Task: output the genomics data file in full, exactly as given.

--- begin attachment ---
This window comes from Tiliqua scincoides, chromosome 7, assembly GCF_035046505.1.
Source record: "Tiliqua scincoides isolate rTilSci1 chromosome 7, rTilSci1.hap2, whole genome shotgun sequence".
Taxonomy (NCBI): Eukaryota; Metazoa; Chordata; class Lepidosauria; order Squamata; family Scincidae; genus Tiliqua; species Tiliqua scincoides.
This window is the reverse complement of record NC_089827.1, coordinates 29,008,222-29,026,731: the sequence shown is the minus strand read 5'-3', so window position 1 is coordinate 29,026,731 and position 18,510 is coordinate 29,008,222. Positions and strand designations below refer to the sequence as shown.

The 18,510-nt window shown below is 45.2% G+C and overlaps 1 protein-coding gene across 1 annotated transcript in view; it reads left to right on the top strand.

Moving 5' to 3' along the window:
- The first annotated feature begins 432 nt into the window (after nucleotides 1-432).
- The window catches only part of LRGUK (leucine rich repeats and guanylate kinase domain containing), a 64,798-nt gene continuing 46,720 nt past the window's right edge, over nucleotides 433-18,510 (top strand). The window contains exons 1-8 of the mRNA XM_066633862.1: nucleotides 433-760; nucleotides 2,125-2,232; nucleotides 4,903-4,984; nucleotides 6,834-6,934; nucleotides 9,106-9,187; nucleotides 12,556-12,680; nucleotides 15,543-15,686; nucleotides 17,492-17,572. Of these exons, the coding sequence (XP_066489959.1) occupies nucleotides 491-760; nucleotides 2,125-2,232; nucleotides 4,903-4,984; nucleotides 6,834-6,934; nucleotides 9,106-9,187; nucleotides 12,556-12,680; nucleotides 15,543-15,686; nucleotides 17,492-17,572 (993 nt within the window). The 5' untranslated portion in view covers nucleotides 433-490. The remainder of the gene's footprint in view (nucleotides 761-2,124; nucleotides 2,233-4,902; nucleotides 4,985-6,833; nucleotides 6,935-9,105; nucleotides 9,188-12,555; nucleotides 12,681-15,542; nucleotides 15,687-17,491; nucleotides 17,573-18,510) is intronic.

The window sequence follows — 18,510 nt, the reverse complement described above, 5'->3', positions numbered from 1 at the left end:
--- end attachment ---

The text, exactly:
This window comes from Tiliqua scincoides, chromosome 7, assembly GCF_035046505.1.
Source record: "Tiliqua scincoides isolate rTilSci1 chromosome 7, rTilSci1.hap2, whole genome shotgun sequence".
Taxonomy (NCBI): Eukaryota; Metazoa; Chordata; class Lepidosauria; order Squamata; family Scincidae; genus Tiliqua; species Tiliqua scincoides.
This window is the reverse complement of record NC_089827.1, coordinates 29,008,222-29,026,731: the sequence shown is the minus strand read 5'-3', so window position 1 is coordinate 29,026,731 and position 18,510 is coordinate 29,008,222. Positions and strand designations below refer to the sequence as shown.

The 18,510-nt window shown below is 45.2% G+C and overlaps 1 protein-coding gene across 1 annotated transcript in view; it reads left to right on the top strand.

Moving 5' to 3' along the window:
- The first annotated feature begins 432 nt into the window (after nucleotides 1-432).
- The window catches only part of LRGUK (leucine rich repeats and guanylate kinase domain containing), a 64,798-nt gene continuing 46,720 nt past the window's right edge, over nucleotides 433-18,510 (top strand). The window contains exons 1-8 of the mRNA XM_066633862.1: nucleotides 433-760; nucleotides 2,125-2,232; nucleotides 4,903-4,984; nucleotides 6,834-6,934; nucleotides 9,106-9,187; nucleotides 12,556-12,680; nucleotides 15,543-15,686; nucleotides 17,492-17,572. Of these exons, the coding sequence (XP_066489959.1) occupies nucleotides 491-760; nucleotides 2,125-2,232; nucleotides 4,903-4,984; nucleotides 6,834-6,934; nucleotides 9,106-9,187; nucleotides 12,556-12,680; nucleotides 15,543-15,686; nucleotides 17,492-17,572 (993 nt within the window). The 5' untranslated portion in view covers nucleotides 433-490. The remainder of the gene's footprint in view (nucleotides 761-2,124; nucleotides 2,233-4,902; nucleotides 4,985-6,833; nucleotides 6,935-9,105; nucleotides 9,188-12,555; nucleotides 12,681-15,542; nucleotides 15,687-17,491; nucleotides 17,573-18,510) is intronic.

The window sequence follows — 18,510 nt, the reverse complement described above, 5'->3', positions numbered from 1 at the left end: